Scott’s Community Employment Journey

Finding A Job That Is Good

Scott, age 30, is working two jobs and living independently. Yet, to get to this place, he and his family have had to weather many ups and downs. Scott has significant Autism and when he was younger, his family was not sure what his future might hold.

Living in Bethesda, Scott went through the Montgomery County Public School system and completed Wootton High School. As he progressed through school, it became apparent that the environment was too expansive and overwhelming for Scott. Scott began to participate in more learning activities outside of school, going to class for a few hours and then riding the Metrobus to a part time job where he could gain valuable employment skills.

Scott loves computers and his speech pathologist was able to find him a job at an accounting office. There, Scott created templates and did data entry. Scott’s family and employer were surprised to find he never made any mistakes.  He excelled at these very detailed and specific tasks which took his full attention.

After graduating from high school, Scott began receiving support from SEEC, a nonprofit provider of community and employment services for people with disabilities. Through SEEC, Scott started Project SEARCH the first year it began in the county. Project SEARCH is a one-year school-to-work transition program designed for young adults with developmental disabilities who are either in their last year of high school or are recent graduates. The program consists of group learning classes and on the job work experiences. Scott was enrolled in Project SEARCH from September until February, but then he began exhibiting negative behaviors at the program including biting his supervisor. Scott made it clear that he did not function optimally in a group learning environment and he was most comfortable in a work space where he could focus completely on his task. Scott’s Direct Support Professional from SEEC, Chris, continued to work with him and better define opportunities which provided the chance for Scott to excel. Supported by SEEC’s Workforce Development team, Scott secured a job at a lawyer’s office three hours a day, three days a week. The lawyer had boxes stacked high in his garage and Scott scanned it all, undeterred by the magnitude of the job.

Scott and his family knew the right environment was the key to his success. As part of the Discoveries process, a team at SEEC brainstormed opportunities with Scott based on his skills, interests, and past accomplishments. Discoveries is a person centered planning process that involves getting to know a person before supporting them in developing a plan for employment. The team, along with Scott, came up with a way for him to capitalize on his strengths by starting a business scanning photos and enabling people to digitize their print memories. The team created a flyer and began to spread the word. Now, Scott almost always has a job to do. Plus, he even started digitizing music sheets for a concert pianist and uploading the files to an iPad so that it’s easy to flip the pages. He loves working at home two days per week.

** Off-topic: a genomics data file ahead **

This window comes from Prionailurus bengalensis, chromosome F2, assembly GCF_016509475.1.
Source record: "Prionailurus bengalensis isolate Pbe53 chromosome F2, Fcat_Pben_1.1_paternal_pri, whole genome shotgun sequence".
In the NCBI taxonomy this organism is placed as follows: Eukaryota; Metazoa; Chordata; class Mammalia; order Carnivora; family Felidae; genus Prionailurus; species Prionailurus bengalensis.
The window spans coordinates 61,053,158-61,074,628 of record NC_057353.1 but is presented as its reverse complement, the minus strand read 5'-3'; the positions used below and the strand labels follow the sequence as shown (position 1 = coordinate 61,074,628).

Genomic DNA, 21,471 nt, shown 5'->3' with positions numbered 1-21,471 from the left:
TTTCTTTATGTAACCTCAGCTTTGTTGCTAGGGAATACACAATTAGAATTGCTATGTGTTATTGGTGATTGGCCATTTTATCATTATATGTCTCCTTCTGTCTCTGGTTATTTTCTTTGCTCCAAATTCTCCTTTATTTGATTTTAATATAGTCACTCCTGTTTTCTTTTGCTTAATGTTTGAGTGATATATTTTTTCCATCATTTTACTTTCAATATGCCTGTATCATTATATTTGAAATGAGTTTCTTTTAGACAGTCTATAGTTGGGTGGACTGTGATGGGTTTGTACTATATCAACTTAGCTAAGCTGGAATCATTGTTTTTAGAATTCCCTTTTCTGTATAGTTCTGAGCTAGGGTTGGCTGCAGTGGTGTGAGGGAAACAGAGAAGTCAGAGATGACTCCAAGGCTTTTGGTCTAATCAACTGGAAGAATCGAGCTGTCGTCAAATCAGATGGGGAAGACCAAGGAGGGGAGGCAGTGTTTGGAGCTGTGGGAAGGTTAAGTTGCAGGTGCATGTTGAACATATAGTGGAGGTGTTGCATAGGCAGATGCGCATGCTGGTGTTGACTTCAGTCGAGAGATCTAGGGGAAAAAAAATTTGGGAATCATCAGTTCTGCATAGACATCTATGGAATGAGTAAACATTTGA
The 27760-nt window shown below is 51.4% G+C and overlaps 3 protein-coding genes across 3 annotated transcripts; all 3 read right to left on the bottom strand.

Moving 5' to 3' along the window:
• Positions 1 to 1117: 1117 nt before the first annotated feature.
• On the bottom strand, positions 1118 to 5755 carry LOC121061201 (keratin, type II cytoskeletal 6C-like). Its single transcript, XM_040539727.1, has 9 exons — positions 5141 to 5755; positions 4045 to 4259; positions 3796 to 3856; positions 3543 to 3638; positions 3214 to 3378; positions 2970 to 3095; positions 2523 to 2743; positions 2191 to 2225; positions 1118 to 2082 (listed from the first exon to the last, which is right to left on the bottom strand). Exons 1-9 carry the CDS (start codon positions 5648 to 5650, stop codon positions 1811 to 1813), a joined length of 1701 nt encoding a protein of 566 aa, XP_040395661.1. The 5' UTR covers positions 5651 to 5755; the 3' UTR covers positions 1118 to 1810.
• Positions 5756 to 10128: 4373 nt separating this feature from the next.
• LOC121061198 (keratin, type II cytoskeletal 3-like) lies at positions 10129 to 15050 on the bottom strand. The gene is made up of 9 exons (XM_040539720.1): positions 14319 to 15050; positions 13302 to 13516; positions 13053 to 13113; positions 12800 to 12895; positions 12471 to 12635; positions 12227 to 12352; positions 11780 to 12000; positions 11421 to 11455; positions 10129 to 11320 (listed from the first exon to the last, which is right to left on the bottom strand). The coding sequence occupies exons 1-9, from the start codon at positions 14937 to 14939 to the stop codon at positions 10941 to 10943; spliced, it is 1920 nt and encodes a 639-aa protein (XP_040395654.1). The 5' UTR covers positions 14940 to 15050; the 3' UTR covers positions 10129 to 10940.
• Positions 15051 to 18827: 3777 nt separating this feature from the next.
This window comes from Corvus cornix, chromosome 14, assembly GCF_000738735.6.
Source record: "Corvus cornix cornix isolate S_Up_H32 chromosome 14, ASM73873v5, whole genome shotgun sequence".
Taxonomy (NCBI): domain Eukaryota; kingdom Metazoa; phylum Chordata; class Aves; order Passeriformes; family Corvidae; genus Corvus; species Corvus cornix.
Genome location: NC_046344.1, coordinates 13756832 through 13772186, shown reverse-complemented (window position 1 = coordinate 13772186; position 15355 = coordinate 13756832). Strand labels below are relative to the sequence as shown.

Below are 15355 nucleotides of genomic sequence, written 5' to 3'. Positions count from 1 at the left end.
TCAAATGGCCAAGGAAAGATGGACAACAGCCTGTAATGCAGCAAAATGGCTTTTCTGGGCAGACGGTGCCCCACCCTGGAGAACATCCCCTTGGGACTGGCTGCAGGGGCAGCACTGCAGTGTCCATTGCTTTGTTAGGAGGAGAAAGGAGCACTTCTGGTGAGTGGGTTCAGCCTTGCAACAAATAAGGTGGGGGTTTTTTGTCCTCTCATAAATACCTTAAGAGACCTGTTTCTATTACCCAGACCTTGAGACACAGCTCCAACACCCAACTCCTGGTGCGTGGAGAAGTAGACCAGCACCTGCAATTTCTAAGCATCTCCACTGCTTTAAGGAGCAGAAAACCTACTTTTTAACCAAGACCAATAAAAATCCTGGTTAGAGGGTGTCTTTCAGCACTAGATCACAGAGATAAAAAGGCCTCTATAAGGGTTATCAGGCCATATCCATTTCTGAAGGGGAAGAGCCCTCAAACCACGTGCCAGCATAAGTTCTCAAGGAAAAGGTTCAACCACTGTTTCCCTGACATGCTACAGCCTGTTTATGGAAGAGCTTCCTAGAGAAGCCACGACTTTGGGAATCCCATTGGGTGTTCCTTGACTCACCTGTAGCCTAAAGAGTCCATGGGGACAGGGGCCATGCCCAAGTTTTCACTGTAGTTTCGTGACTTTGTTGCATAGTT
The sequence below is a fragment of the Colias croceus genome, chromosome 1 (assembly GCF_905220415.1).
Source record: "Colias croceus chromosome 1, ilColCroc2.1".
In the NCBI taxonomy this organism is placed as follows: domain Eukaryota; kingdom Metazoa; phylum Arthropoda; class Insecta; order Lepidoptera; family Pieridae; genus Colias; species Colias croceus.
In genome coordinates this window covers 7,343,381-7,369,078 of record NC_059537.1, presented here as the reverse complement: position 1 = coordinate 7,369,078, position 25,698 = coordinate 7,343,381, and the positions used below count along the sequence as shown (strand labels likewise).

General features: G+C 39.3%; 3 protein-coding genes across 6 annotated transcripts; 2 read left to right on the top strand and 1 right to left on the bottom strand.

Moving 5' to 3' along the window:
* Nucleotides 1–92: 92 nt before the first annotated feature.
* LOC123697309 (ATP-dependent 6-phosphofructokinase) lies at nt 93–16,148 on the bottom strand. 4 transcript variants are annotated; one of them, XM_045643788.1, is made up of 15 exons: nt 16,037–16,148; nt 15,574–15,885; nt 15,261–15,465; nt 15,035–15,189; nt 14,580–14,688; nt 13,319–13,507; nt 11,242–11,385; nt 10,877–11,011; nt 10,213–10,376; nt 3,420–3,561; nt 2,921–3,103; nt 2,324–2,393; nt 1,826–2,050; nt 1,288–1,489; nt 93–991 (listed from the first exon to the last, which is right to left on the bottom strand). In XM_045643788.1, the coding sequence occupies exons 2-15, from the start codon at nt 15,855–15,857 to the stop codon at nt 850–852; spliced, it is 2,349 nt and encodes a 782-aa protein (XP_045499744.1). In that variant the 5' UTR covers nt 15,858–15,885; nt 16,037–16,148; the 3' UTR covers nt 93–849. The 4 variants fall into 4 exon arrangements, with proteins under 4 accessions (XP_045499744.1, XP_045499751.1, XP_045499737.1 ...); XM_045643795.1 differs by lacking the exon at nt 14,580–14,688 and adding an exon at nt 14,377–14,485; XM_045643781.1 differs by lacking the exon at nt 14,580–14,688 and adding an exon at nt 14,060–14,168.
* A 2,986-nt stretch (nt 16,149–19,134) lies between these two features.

In addition to his own business, Scott is now employed in the community at Ivymount Outreach Services, Inc. three days per week doing office work including scanning, copying, and other administrative tasks. This mix of community-based employment and at home self-employment works for Scott and allows him to be successfully employed and support himself on his own terms. Scott’s mom says what she loves about his work is that he’s able to do it independently. “After all,” she says, “our job is to support the child and then to back away and let the adult be as independent as possible.”

“Customized Employment is a process by which we support a person with disabilities as they identify their strengths as well as work with employers to consider their staffing needs. This helps ensure the best opportunity for success on both ends,” said Karen Lee, SEEC’s Executive Director. “Customized employment, however, is not a linear process. It is always evolving as the person changes; the team learns more about the person’s skills; and the needs of the employer develop. SEEC and other support providers understand this.”

Scott is thriving on the consistency and loves living and working independently. Scott’s mom lives nearby and sees Scott regularly. She continues to be his strongest advocate and is extremely proud of her son and all that he has accomplished. When asked about his work, Scott smiles and says, “Good”. After all, a home of our own and a job that is good is all most of us really want.

Call your Senator or Congressperson to express your support for The Transformation to Competitive
Employment Act (H.R.873/S.260). To find out the names and contact information for your representative, click HERE

For press inquiries contact Carrie McGraw at 301.576.9000 or